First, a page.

Four students from Deer Park High School joined 314 other students from Louisiana and several other states for a week-long program designed to teach leadership, a quality which they learned can be manifested in many ways.
The students - Arianna Deleon, Garrett Kneese, Jacqueline Shea, and Deja Williams – were sponsored by Shell Deer Park to take part in the Louisiana Youth Seminar or LYS. The summer camp in its 42nd year and hosted at Louisiana State University grooms the next generation of leaders by teaching valuable skill-building exercises to develop their understanding of true leadership. Tammy Little, Shell Deer Park’s Refinery Production Manager, originally brought LYS forward to Shell Deer Park as a possible sponsorship opportunity after learning about it through its founder Jo Pease. Pease retired as head of Shell US’s Ethics and Compliance group but has always been integrally involved with LYS since its inception.
The Deer Park ‘delegates’, as the LYS students are called, learn important life skills, including teamwork and collaboration, problem solving, and public speaking, that are not necessarily available through a high school classroom experience. Kneese, who has attended other youth leadership programs, offered this observation about the LYS difference: “LYS presents a completely different take on leadership, one which requires students undertake and develop these skills themselves, rather than just being told about it."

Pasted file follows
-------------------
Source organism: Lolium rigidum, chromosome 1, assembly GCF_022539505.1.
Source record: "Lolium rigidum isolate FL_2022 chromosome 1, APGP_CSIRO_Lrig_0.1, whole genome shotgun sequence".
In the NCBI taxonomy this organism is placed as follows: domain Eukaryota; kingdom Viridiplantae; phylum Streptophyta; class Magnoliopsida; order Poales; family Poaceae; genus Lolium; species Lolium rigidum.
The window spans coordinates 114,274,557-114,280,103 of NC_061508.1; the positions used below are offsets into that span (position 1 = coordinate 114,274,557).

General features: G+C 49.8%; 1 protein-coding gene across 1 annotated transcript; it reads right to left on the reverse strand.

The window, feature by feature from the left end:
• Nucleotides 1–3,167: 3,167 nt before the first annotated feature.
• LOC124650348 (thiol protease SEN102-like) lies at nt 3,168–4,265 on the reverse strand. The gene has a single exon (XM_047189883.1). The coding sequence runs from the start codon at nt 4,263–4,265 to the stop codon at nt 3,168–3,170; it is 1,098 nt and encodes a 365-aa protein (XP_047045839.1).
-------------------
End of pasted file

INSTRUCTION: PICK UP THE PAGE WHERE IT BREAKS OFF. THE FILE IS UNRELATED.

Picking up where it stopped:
Through a series of hands-on experiences, they apply these skills in a group setting, which is intended to illustrate that leadership is not necessarily borne out of position or authority, but personal behavior and action. Shea, a senior at Deer Park South Campus, commented that it was particularly special to her because of the opportunity to build meaningful relationships with other students, a level of understanding and connection made possible through the time shared at LYS.
Deleon added that the notion of acceptance of others without judgment was one of the most valuable perspectives that she gained. "At first, I was a little nervous being in a room with strangers; I would have never known that once I left I would consider them a family. Louisiana is so diverse, which makes it the perfect place to hold a seminar such as LYS."
Williams shared that her time at LYS helped drive her self-confidence and uncover a different part of her self. With high compliments to the counselors – many LYS graduates themselves – and program organizers, the students agreed that LYS provided a singular experience of positive and lasting impact.